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The monk who dropped his robe

Courtesy a 15th century monk, Bhutan's Punakha Valley has phallic ornamentation

The Punakha Dzong sits at the confluence of the Mo Chhu and Pho Chhu. Photographs by Charukesi Ramadurai<br />
The Punakha Dzong sits at the confluence of the Mo Chhu and Pho Chhu. Photographs by Charukesi Ramadurai

It’s a bird. It’s a plane. No, it’s a penis. Wherever I turn in Punakha valley, I see phallic symbols painted on doors, windows, walls and shopfronts—some with eyes and wings, some smiling.

This is in honour of Lama Drukpa Kunley, a 15th century Tibetan mystic who went around spreading not only knowledge among men, but also joy among women, with the help of his “flaming thunderbolt of wisdom". He used bawdy humour, droll poetry and free love to pass on his teachings to locals, trying to shock them out of their orthodox thinking. Locals adored him despite, or because of, it. He professed, “Wine and women are my meditation", and he was known as the Divine Madman.

Legend has it that a demoness named Loro Duem lived at Dochula Pass, the high point between the Thimphu and Punakha valleys. Dochula Pass, located at over 3,000m, is now an essential stop on the traveller’s circuit for its array of 108 chortens, the squat, white stupas erected by the queen just over a decade ago. But in those days, there was none of the tranquillity that cloaks this spot, or even the wider region, thanks to this demoness.

When the good lama set about the task of destroying her, she turned herself into a dog. But Drukpa Kunley killed her with his mighty penis and buried her under a hill, and cried out “Chi med!", meaning “No dog!" This spot is where the Chimi Lhakhang (or the “no dog" temple) now stands. And that is the story of how this penis (used as a weapon of mass seduction) became a divine and protective symbol. Wooden phalluses are hung on roof corners of new houses after a ritual blessing ceremony.

Phallus handicrafts for sale in Punakha.

To get to Chimi Lhakhang, we trudge across lush paddy fields from the village of Yowakha for half an hour. Like everywhere else in Bhutan, small chortens line the route, white structures with brightly painted roofs. Dozens of prayer flags, looped around tall bamboo poles, are fluttering in the breeze, carrying with them the prayers of good people, blessing everything it touches.

It is late in the evening and the sun’s rays paint the green fields a molten gold. Locals who are finishing their work for the day pose for photographs, some even demanding that I take their portraits from different angles. Many rooftops have red chillies spread out to dry, to preserve them for the coming year.

At the temple, everything is still; the evening prayers have just ended and a solitary monk is turning the prayer wheel, punctuated by raucous shouts of child monks playing football in the open ground attached to the temple.

A young monk sits, munching pensively on a fruit, while another stares into the distance at the goalpost, merrily letting the ball pass. But none of the young sportsmen appear to be unduly bothered. The point here seems to be less about winning a trophy than about letting off steam after a hard day.

Leaving behind all manner of phallic images, I make my way to Punakha Dzong another evening. In a country dotted with pretty vistas, this is one of its most idyllic locations. The dzong (you could call it a fortresses) is perched at the confluence of Pho Chhu and Mo Chhu (the Father and Mother rivers), as if rising out of the very waters. It was built in 1638 by Zhabdrung Ngawang Namgyal, a senior monk from Tibet who is credited with creating the unified state of Bhutan.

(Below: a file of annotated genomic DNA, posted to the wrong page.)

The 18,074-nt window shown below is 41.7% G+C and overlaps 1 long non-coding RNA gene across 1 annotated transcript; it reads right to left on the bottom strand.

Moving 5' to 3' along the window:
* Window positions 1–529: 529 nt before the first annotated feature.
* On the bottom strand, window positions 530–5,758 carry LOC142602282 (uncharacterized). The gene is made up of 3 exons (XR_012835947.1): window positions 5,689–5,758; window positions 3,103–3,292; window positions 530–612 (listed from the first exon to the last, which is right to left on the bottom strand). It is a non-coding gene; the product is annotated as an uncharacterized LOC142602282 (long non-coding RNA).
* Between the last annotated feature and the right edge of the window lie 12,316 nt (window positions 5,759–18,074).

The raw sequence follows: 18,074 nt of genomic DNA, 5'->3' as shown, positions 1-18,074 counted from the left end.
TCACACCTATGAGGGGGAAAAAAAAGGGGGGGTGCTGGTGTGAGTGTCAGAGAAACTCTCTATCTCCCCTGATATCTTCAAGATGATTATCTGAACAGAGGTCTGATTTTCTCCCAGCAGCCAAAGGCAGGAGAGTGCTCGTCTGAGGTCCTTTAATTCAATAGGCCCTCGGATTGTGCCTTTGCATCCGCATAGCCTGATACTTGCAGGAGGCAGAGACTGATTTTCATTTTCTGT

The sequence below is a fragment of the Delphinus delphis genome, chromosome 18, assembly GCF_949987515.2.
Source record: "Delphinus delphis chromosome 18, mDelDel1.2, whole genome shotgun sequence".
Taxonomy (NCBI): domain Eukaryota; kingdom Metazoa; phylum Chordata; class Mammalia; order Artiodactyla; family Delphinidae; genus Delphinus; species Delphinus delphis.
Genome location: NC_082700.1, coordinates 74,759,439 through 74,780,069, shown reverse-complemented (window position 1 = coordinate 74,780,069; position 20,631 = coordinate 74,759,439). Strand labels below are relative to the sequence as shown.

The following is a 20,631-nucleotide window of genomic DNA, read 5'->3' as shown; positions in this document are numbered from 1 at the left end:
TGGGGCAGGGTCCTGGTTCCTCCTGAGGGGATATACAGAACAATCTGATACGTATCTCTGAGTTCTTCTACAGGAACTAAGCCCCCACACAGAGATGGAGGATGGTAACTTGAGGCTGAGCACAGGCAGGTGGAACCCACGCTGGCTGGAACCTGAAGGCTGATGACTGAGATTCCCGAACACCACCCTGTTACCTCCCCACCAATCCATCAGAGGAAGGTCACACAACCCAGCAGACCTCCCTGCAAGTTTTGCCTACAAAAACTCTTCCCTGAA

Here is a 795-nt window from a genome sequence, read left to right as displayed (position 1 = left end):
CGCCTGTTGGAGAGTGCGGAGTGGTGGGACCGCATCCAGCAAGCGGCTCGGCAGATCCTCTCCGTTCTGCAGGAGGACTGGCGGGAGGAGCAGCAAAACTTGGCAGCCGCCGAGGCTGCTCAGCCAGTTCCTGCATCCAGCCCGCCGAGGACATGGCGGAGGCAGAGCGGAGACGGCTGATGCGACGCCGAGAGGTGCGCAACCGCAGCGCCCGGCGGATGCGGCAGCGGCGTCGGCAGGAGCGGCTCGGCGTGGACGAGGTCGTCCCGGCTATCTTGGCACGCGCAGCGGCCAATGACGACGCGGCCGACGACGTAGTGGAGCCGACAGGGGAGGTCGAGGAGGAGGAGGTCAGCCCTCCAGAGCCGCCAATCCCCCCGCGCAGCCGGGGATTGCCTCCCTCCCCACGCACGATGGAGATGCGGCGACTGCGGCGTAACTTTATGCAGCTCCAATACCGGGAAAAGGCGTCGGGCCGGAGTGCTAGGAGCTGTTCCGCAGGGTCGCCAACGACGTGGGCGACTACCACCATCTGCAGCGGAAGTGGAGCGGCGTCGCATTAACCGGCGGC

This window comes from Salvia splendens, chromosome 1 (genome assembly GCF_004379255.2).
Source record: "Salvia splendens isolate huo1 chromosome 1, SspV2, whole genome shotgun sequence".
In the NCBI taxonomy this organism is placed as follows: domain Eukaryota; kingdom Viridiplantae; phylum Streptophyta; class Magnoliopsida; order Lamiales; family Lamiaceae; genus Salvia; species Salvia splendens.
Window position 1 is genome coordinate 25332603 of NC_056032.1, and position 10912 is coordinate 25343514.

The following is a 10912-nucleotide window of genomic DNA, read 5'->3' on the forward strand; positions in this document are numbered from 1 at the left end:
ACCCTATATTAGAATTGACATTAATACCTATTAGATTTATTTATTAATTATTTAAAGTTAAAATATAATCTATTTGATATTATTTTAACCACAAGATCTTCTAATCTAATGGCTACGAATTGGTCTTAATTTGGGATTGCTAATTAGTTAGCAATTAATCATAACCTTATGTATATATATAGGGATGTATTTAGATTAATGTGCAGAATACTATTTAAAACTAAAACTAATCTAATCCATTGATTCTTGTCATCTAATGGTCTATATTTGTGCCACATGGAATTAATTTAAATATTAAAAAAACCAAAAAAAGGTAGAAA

Dzongs are administrative nerve centres for a district, housing both government and religious offices. The Punakha Dzong was a seat of power for more than three centuries, till attention shifted to Thimphu a few decades ago. Today, it is also revered for one of the country’s most prized religious relics—the Ranjung Kharsapani, an image of the Avalokiteswara (locally called Chenrezig) purportedly brought here from Tibet by the Zhabdrung himself.

As befits its importance, the dzong, one of the oldest and largest in Bhutan, is an imposing, solemn structure. I walk across a narrow wooden bridge and enter the dzong through steep wooden steps which can be pulled up, effectively shutting out invaders. As with other dzongs across the country, the exteriors are plain white but studded with cheerful, painted window frames and balconies. Inside the main temples, there are rich wall murals, seemingly fierce images, most depicting the life of the Buddha.

A couple of monks are feeding pigeons inside the main courtyard, and their yellow and red monastic robes add colour to the stark surroundings. They especially stand out against the sober browns of the gho, the traditional garments worn by Bhutanese men, including Budha Ching. More monks walk by, laughing, while others sit huddled around someone’s phone camera. As I watch, I get a sense of why this place is locally called Pungthang Dechen Phodrang, or the palace of great happiness.

Later, I stand with my camera and tripod outside the dzong, waiting for that golden hour when the setting sun paints the skies in vivid hues of pink and orange. It is absolutely quiet but for the steady clicks of a few cameras around me. There is a balmy breeze caressing my face—Punakha is a low valley and does not get as cold as Thimphu or Paro. A flock of birds suddenly takes flight noisily, heading towards the surrounding hills, creating stunning silhouettes just above the dzong.

The next morning, on my way back to Thimphu, I cross Dochula again, stopping for photographs of the chortens. That sound in the air I imagine—I cannot make out if it is the laugh of the demoness or the charge of the mad monk.

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